Poverty Increases Addiction Risk Factors

There are several ways in which financial struggles increase the risk of a person developing a substance use disorder:

  • Poverty increases stress. Stress is well recognized as a risk factor for substance abuse and relapse after treatment. Worrying about how to afford shelter, food, and other basic needs causes a tremendous amount of stress. When you’re struggling to make ends meet, there is a great temptation to turn to drugs or alcohol to temporarily escape from your problems.
  • Poverty increases feelings of hopeless. When meeting daily expenses is difficult, dreams of attending college, buying a home, opening a business, or traveling the world seem impossible. Feeling as though you are powerless over your own future creates a vulnerability to substance abuse.
  • Poverty decreases self-esteem. In a culture that values material possessions and financial success, being poor can feel like a moral failing. This can lead to feelings of guilt, shame, and diminished self-worth. According to Psychology Today, people struggling with low self-esteem have an increased vulnerability to developing substance use disorders.
  • Poverty decreases social support. Having the emotional support of friends and family helps people cope with difficult situations in their lives. However, lower income adults are less likely to have strong social support networks simply because they are expending all of their energy on trying to survive from day to day. For example, a UCLA survey found that lower income adults are less likely to be married even though they value marriage just as much as their higher income peers.
  • Poverty decreases access to healthcare. Although the number of uninsured adults has decreased in recent years, the Henry J. Kaiser Foundation found that 45 percent of uninsured adults lacked coverage simply because the cost was too high. Despite the fact that most of these individuals had at least one working adult in the family, 1 in 5 admitted to foregoing recommended medical treatment due to cost. Access to preventative health care is also severely limited for members of this group. Untreated mental health conditions or chronic illnesses that are poorly controlled can lead to the use of drugs or alcohol to self-medicate symptoms.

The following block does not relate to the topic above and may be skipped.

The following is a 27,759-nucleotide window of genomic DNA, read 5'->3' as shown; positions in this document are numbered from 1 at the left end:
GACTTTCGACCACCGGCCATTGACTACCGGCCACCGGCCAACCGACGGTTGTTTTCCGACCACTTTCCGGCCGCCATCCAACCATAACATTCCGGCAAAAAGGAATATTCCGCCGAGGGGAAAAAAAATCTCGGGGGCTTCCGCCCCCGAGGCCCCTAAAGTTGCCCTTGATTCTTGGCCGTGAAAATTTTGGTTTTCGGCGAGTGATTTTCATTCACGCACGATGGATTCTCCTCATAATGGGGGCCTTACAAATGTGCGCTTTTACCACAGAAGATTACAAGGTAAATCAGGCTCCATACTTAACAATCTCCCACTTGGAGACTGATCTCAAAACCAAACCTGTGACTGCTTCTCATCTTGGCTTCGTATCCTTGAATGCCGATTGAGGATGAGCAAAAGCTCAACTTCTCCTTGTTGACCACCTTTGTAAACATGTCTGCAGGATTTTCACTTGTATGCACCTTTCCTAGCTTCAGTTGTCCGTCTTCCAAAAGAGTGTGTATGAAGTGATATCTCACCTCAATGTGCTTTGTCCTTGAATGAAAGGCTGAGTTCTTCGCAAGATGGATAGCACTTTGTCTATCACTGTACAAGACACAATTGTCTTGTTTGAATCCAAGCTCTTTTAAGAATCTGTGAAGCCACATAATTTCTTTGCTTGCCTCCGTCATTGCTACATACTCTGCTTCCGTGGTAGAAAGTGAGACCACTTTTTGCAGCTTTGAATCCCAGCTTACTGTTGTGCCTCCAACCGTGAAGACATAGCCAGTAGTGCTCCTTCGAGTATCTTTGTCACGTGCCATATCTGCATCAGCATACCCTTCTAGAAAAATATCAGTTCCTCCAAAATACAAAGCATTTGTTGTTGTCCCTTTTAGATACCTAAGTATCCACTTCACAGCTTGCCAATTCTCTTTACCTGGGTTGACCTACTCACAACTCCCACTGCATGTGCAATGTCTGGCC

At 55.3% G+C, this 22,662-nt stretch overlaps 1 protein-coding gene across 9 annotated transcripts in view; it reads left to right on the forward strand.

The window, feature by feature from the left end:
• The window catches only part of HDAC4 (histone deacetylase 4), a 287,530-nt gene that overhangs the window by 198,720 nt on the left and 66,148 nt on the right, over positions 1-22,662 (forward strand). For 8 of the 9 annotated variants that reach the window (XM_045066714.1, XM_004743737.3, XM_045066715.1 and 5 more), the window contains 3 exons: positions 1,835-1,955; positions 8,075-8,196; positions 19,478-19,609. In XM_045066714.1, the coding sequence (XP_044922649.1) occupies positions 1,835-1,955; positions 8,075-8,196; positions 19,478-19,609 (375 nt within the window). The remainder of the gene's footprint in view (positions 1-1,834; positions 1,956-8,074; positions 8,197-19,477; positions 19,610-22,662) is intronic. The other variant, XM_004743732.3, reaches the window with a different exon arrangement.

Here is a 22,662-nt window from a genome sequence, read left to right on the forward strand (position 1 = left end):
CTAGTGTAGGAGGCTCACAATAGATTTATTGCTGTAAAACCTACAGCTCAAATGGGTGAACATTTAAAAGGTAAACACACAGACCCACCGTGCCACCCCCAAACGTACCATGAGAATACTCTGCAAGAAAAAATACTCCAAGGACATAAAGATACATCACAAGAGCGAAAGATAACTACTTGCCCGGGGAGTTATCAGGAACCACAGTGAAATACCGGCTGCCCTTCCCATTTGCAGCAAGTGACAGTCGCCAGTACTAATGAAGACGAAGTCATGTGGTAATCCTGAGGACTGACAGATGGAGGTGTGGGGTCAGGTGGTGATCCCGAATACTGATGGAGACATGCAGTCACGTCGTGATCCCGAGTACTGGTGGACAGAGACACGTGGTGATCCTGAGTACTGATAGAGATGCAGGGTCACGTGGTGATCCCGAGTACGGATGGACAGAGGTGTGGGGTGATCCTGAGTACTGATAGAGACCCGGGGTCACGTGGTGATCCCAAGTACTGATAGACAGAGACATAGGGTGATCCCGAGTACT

One frequently cited example of how poverty affects addiction risk is the Appalachian opioid epidemic. Stretching from the Southern Tier of New York to northern Alabama, Mississippi, and Georgia, the Appalachian region of the United States has struggled with widespread poverty since the early 1900s. The majority of the available jobs are physically demanding, carrying a high risk of injuries despite their relatively low wages. Residents who begin taking opioids to cope with chronic pain from their employment-related injuries often find themselves spiraling into addiction. The effects of substance abuse make it nearly impossible to keep working, thus perpetuating financial struggles.

Addiction Can Cause People to Slip into Poverty

It’s important to remember that people with substance use disorders don’t necessarily develop an addiction simply because they are poor. Someone who is solidly middle class can easily slip into poverty as the result of an untreated drug or alcohol addiction.

As an addiction develops, it becomes increasingly likely that a person will have problems performing at work. This might include arriving late, missing shifts, failing to meet project deadlines, or getting into arguments with colleagues. Eventually, this can lead to job loss.

Being terminated for performance issues will make it harder to find another job. This increases the overall stress in the person’s life and provides an incentive to engage in criminal activity to fund continued substance abuse.

Middle class individuals can also slip into addiction-related poverty by selling assets or dipping into retirement savings to buy drugs or alcohol. Untreated addiction impairs judgement and critical thinking skills, which can lead someone who is normally very financially responsible to burn through decades of accumulated wealth in just a short time.

Promoting Recovery by Treating the Root Causes of Addiction

No two people with substance use disorders are exactly alike. To promote a lasting recovery, it’s vital that treatment plans address the underlying issues contributing to addiction. This could include providing job skills training, affordable housing resources, or access to community-based assistance programs for low-income individuals in addiction to detox and substance abuse counseling.

By working to heal the mind, body, and spirit, St. Joseph Institute helps clients move towards a future free from the burden of addiction. With personalized care, you can regain control of your life.

 

By Dana Hinders

To learn more about our programs, please visit our website.